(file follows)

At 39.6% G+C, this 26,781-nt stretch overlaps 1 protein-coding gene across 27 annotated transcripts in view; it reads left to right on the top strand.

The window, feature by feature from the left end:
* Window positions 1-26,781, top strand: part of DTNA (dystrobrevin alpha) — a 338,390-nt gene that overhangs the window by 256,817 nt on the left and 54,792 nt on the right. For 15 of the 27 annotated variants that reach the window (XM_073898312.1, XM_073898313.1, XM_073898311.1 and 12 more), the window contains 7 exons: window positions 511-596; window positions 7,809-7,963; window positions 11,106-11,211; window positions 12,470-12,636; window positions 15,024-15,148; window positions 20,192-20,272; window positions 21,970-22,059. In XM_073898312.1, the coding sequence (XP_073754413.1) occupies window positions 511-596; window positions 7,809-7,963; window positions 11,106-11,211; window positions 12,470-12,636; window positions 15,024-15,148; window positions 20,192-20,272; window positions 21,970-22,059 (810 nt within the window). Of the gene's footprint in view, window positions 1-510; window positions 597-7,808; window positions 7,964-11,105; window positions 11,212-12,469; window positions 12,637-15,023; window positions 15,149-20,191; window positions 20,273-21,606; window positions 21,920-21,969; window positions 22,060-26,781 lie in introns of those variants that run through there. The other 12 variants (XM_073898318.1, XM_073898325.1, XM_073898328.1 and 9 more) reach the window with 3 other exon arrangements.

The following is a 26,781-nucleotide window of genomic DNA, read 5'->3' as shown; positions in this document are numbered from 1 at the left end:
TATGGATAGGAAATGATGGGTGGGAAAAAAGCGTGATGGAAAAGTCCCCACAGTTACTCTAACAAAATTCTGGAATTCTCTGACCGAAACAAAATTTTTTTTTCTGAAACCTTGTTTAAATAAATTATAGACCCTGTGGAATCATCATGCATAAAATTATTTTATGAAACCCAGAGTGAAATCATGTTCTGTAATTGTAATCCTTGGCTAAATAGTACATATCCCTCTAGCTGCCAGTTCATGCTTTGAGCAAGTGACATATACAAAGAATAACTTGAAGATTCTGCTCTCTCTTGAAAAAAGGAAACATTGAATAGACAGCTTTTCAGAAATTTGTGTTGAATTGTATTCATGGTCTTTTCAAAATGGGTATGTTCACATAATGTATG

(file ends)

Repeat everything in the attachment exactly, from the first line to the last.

At 39.6% G+C, this 26,781-nt stretch overlaps 1 protein-coding gene across 27 annotated transcripts in view; it reads left to right on the top strand.

The window, feature by feature from the left end:
* Window positions 1-26,781, top strand: part of DTNA (dystrobrevin alpha) — a 338,390-nt gene that overhangs the window by 256,817 nt on the left and 54,792 nt on the right. For 15 of the 27 annotated variants that reach the window (XM_073898312.1, XM_073898313.1, XM_073898311.1 and 12 more), the window contains 7 exons: window positions 511-596; window positions 7,809-7,963; window positions 11,106-11,211; window positions 12,470-12,636; window positions 15,024-15,148; window positions 20,192-20,272; window positions 21,970-22,059. In XM_073898312.1, the coding sequence (XP_073754413.1) occupies window positions 511-596; window positions 7,809-7,963; window positions 11,106-11,211; window positions 12,470-12,636; window positions 15,024-15,148; window positions 20,192-20,272; window positions 21,970-22,059 (810 nt within the window). Of the gene's footprint in view, window positions 1-510; window positions 597-7,808; window positions 7,964-11,105; window positions 11,212-12,469; window positions 12,637-15,023; window positions 15,149-20,191; window positions 20,273-21,606; window positions 21,920-21,969; window positions 22,060-26,781 lie in introns of those variants that run through there. The other 12 variants (XM_073898318.1, XM_073898325.1, XM_073898328.1 and 9 more) reach the window with 3 other exon arrangements.

The following is a 26,781-nucleotide window of genomic DNA, read 5'->3' as shown; positions in this document are numbered from 1 at the left end:
TATGGATAGGAAATGATGGGTGGGAAAAAAGCGTGATGGAAAAGTCCCCACAGTTACTCTAACAAAATTCTGGAATTCTCTGACCGAAACAAAATTTTTTTTTCTGAAACCTTGTTTAAATAAATTATAGACCCTGTGGAATCATCATGCATAAAATTATTTTATGAAACCCAGAGTGAAATCATGTTCTGTAATTGTAATCCTTGGCTAAATAGTACATATCCCTCTAGCTGCCAGTTCATGCTTTGAGCAAGTGACATATACAAAGAATAACTTGAAGATTCTGCTCTCTCTTGAAAAAAGGAAACATTGAATAGACAGCTTTTCAGAAATTTGTGTTGAATTGTATTCATGGTCTTTTCAAAATGGGTATGTTCACATAATGTATG